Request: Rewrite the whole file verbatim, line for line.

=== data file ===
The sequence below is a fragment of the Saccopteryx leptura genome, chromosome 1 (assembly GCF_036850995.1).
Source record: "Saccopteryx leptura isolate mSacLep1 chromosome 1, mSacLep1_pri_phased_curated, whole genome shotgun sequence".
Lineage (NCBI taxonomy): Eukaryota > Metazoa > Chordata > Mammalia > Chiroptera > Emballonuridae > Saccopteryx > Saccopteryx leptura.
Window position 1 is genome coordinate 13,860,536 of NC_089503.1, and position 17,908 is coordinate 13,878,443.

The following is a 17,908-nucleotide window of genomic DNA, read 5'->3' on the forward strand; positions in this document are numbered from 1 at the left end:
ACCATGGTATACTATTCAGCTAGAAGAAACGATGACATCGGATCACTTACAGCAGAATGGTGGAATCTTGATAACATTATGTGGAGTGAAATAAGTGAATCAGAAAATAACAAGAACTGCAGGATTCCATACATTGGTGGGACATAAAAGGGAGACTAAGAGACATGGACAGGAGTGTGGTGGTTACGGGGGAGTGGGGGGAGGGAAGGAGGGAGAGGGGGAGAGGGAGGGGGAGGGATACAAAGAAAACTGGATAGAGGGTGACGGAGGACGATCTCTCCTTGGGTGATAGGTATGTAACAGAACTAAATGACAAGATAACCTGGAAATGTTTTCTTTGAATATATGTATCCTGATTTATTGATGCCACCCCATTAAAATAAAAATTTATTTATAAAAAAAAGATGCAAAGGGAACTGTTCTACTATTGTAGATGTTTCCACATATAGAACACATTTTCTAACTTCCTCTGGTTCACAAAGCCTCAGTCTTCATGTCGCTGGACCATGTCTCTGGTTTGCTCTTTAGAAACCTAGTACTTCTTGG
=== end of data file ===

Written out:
The sequence below is a fragment of the Saccopteryx leptura genome, chromosome 1 (assembly GCF_036850995.1).
Source record: "Saccopteryx leptura isolate mSacLep1 chromosome 1, mSacLep1_pri_phased_curated, whole genome shotgun sequence".
Lineage (NCBI taxonomy): Eukaryota > Metazoa > Chordata > Mammalia > Chiroptera > Emballonuridae > Saccopteryx > Saccopteryx leptura.
Window position 1 is genome coordinate 13,860,536 of NC_089503.1, and position 17,908 is coordinate 13,878,443.

The following is a 17,908-nucleotide window of genomic DNA, read 5'->3' on the forward strand; positions in this document are numbered from 1 at the left end:
ACCATGGTATACTATTCAGCTAGAAGAAACGATGACATCGGATCACTTACAGCAGAATGGTGGAATCTTGATAACATTATGTGGAGTGAAATAAGTGAATCAGAAAATAACAAGAACTGCAGGATTCCATACATTGGTGGGACATAAAAGGGAGACTAAGAGACATGGACAGGAGTGTGGTGGTTACGGGGGAGTGGGGGGAGGGAAGGAGGGAGAGGGGGAGAGGGAGGGGGAGGGATACAAAGAAAACTGGATAGAGGGTGACGGAGGACGATCTCTCCTTGGGTGATAGGTATGTAACAGAACTAAATGACAAGATAACCTGGAAATGTTTTCTTTGAATATATGTATCCTGATTTATTGATGCCACCCCATTAAAATAAAAATTTATTTATAAAAAAAAGATGCAAAGGGAACTGTTCTACTATTGTAGATGTTTCCACATATAGAACACATTTTCTAACTTCCTCTGGTTCACAAAGCCTCAGTCTTCATGTCGCTGGACCATGTCTCTGGTTTGCTCTTTAGAAACCTAGTACTTCTTGG